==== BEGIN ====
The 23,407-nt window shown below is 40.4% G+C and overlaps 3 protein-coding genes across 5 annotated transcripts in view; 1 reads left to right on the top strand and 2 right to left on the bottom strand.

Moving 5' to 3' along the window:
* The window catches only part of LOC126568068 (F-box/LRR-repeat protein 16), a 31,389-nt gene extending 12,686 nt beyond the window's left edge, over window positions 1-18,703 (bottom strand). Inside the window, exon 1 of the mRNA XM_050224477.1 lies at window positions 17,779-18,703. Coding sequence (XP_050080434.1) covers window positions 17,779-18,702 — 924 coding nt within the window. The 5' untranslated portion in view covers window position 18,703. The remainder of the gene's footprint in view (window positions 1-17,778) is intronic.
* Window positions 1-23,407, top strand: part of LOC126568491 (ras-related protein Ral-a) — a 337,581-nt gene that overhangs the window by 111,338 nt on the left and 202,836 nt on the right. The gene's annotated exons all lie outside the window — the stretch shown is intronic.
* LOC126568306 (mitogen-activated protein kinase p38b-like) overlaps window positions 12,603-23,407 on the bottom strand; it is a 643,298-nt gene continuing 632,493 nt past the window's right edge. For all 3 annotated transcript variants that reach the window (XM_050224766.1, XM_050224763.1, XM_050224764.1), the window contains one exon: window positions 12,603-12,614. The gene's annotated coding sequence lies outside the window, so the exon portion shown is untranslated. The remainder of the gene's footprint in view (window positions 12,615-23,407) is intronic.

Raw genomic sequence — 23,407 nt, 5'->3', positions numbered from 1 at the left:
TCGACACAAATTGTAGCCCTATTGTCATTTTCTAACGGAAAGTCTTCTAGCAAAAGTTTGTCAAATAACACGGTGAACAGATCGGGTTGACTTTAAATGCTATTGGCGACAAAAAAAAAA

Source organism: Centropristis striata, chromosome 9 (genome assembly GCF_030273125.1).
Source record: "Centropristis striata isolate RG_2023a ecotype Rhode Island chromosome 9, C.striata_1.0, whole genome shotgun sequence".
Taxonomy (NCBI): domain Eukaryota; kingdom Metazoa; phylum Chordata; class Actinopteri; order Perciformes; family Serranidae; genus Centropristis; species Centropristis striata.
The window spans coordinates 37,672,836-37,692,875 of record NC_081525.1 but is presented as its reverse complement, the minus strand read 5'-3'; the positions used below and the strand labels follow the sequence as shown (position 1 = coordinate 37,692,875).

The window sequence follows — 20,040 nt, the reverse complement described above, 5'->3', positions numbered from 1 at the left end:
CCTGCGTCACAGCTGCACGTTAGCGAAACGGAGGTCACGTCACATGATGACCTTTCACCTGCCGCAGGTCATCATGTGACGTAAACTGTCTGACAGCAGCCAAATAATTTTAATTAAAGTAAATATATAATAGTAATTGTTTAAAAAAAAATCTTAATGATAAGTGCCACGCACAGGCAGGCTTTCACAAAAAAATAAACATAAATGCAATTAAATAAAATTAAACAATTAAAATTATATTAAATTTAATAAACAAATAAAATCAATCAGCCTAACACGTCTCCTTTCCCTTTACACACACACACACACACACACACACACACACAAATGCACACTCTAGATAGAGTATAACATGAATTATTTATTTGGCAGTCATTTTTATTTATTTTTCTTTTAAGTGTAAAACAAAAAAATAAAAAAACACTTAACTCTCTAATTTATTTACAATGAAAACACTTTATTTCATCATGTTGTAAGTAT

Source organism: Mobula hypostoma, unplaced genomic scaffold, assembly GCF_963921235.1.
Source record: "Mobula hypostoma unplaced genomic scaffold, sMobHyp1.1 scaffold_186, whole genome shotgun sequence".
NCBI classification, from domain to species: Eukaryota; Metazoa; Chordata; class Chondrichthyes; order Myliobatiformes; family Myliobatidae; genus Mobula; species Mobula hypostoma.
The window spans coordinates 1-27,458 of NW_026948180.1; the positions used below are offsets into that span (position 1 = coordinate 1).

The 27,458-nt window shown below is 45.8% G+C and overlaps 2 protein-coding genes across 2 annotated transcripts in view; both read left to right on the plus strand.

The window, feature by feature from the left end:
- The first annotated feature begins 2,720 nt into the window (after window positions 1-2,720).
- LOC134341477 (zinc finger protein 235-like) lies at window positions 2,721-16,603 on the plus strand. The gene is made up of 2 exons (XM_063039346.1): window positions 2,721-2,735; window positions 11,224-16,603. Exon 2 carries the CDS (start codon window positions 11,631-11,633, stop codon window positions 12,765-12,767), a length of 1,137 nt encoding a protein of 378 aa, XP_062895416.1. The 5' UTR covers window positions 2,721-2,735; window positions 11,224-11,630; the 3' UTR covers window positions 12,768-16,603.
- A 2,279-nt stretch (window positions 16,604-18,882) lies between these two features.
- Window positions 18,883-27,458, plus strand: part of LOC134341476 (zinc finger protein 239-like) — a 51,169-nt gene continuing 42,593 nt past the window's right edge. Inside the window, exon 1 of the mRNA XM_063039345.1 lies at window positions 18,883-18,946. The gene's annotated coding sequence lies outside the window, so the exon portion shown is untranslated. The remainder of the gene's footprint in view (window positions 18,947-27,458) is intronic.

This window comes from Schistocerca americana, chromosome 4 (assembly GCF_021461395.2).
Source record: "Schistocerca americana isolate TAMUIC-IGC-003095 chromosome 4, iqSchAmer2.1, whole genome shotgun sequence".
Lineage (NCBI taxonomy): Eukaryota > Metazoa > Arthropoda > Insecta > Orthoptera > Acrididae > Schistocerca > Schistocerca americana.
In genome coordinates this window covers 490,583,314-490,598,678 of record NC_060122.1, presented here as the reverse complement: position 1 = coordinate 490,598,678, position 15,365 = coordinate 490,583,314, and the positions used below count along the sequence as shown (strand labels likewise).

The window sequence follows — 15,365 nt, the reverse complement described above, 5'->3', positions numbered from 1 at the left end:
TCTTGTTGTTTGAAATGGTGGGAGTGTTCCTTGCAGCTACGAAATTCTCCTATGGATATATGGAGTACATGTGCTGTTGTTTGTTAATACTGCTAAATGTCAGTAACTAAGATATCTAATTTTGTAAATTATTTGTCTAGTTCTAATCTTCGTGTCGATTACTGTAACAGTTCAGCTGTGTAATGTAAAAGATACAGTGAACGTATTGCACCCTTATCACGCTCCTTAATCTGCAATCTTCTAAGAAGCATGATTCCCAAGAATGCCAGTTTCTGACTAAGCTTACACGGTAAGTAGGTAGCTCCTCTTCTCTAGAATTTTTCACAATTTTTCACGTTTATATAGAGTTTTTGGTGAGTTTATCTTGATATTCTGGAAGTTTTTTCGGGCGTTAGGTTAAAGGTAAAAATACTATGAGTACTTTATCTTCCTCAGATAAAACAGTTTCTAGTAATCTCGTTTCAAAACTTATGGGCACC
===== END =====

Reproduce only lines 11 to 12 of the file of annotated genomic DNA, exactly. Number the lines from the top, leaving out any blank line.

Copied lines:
The window spans coordinates 37,672,836-37,692,875 of record NC_081525.1 but is presented as its reverse complement, the minus strand read 5'-3'; the positions used below and the strand labels follow the sequence as shown (position 1 = coordinate 37,692,875).

The window sequence follows — 20,040 nt, the reverse complement described above, 5'->3', positions numbered from 1 at the left end: